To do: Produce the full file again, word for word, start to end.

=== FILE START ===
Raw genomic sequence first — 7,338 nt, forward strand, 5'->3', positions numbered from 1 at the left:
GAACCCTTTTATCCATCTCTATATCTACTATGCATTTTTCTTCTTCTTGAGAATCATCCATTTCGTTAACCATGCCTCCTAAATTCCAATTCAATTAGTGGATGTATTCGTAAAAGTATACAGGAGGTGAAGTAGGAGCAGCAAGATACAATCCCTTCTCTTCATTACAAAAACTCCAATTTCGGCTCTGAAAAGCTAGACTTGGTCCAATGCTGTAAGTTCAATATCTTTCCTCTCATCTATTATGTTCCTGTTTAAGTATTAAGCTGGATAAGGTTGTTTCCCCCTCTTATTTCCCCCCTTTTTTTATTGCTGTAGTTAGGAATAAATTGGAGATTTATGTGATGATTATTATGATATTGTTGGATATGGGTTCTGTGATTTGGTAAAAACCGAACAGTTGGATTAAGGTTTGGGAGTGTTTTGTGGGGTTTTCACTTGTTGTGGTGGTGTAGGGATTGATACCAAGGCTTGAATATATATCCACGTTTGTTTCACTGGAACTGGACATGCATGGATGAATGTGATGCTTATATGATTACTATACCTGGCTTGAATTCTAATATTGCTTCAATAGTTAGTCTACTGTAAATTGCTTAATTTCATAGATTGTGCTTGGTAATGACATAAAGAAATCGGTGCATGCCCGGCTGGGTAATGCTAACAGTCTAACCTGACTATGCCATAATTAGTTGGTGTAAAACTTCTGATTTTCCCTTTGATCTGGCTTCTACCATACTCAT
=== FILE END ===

Raw genomic sequence first — 7,338 nt, forward strand, 5'->3', positions numbered from 1 at the left:
GAACCCTTTTATCCATCTCTATATCTACTATGCATTTTTCTTCTTCTTGAGAATCATCCATTTCGTTAACCATGCCTCCTAAATTCCAATTCAATTAGTGGATGTATTCGTAAAAGTATACAGGAGGTGAAGTAGGAGCAGCAAGATACAATCCCTTCTCTTCATTACAAAAACTCCAATTTCGGCTCTGAAAAGCTAGACTTGGTCCAATGCTGTAAGTTCAATATCTTTCCTCTCATCTATTATGTTCCTGTTTAAGTATTAAGCTGGATAAGGTTGTTTCCCCCTCTTATTTCCCCCCTTTTTTTATTGCTGTAGTTAGGAATAAATTGGAGATTTATGTGATGATTATTATGATATTGTTGGATATGGGTTCTGTGATTTGGTAAAAACCGAACAGTTGGATTAAGGTTTGGGAGTGTTTTGTGGGGTTTTCACTTGTTGTGGTGGTGTAGGGATTGATACCAAGGCTTGAATATATATCCACGTTTGTTTCACTGGAACTGGACATGCATGGATGAATGTGATGCTTATATGATTACTATACCTGGCTTGAATTCTAATATTGCTTCAATAGTTAGTCTACTGTAAATTGCTTAATTTCATAGATTGTGCTTGGTAATGACATAAAGAAATCGGTGCATGCCCGGCTGGGTAATGCTAACAGTCTAACCTGACTATGCCATAATTAGTTGGTGTAAAACTTCTGATTTTCCCTTTGATCTGGCTTCTACCATACTCAT